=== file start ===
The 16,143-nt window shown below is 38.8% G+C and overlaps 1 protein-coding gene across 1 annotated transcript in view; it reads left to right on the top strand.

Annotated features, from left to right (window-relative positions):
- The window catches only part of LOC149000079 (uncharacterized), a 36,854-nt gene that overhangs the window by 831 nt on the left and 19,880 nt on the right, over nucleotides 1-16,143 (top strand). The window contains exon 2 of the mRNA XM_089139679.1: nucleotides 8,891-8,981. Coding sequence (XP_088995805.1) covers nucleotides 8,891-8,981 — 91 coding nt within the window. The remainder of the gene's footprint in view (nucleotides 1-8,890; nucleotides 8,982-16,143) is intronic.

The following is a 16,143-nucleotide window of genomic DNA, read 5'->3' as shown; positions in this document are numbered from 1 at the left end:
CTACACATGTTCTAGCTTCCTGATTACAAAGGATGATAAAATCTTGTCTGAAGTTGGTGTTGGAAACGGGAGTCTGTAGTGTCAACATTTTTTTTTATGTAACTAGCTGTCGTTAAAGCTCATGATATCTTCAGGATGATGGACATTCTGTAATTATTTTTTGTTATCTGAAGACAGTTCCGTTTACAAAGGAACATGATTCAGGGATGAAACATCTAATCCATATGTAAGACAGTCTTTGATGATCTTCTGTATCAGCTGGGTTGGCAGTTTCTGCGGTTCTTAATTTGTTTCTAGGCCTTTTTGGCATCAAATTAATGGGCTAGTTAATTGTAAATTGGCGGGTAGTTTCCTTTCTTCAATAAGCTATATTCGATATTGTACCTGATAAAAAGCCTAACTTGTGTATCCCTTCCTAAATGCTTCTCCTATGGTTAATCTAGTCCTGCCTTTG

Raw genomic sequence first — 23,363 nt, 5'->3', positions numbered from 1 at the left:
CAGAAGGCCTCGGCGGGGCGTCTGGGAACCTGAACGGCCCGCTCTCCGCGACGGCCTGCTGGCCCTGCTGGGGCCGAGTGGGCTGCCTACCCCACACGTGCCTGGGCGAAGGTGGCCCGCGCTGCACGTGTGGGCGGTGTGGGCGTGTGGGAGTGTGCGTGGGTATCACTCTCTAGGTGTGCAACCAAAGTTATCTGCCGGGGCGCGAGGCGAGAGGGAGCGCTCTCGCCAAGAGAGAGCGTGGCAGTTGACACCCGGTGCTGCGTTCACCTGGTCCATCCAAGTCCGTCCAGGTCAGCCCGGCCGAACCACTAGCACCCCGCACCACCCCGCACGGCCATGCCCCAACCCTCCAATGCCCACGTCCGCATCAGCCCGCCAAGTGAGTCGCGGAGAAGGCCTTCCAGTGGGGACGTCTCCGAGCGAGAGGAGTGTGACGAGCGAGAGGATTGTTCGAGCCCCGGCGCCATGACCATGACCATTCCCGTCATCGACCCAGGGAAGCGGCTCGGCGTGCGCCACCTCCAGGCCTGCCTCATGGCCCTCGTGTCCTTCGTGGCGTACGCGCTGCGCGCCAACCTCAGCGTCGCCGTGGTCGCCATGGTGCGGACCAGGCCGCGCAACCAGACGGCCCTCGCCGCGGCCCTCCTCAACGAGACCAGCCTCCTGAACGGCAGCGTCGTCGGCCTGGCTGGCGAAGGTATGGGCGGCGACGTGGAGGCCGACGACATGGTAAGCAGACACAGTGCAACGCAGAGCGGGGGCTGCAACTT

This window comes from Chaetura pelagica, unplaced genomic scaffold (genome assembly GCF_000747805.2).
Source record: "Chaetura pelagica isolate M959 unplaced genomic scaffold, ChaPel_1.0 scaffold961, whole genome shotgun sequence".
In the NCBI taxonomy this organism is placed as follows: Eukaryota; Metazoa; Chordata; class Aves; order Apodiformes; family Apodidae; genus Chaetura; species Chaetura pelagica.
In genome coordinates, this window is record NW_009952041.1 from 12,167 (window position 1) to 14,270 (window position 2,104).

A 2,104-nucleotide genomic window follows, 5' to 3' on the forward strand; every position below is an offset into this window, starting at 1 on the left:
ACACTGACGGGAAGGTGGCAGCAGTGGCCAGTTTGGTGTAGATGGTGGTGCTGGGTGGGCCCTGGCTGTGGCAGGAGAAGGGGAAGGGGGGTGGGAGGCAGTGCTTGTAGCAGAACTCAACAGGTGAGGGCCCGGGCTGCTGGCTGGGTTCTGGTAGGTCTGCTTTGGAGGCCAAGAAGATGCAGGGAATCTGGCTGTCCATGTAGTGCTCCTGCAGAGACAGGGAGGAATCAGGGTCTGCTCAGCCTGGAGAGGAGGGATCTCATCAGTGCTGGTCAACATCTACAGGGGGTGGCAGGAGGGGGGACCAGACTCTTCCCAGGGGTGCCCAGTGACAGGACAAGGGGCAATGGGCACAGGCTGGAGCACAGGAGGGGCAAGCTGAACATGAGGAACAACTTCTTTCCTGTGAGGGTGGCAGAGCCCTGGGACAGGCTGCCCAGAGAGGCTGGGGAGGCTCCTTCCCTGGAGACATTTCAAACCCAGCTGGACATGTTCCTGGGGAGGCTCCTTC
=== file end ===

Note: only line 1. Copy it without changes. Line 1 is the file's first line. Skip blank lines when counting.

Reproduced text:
The 16,143-nt window shown below is 38.8% G+C and overlaps 1 protein-coding gene across 1 annotated transcript in view; it reads left to right on the top strand.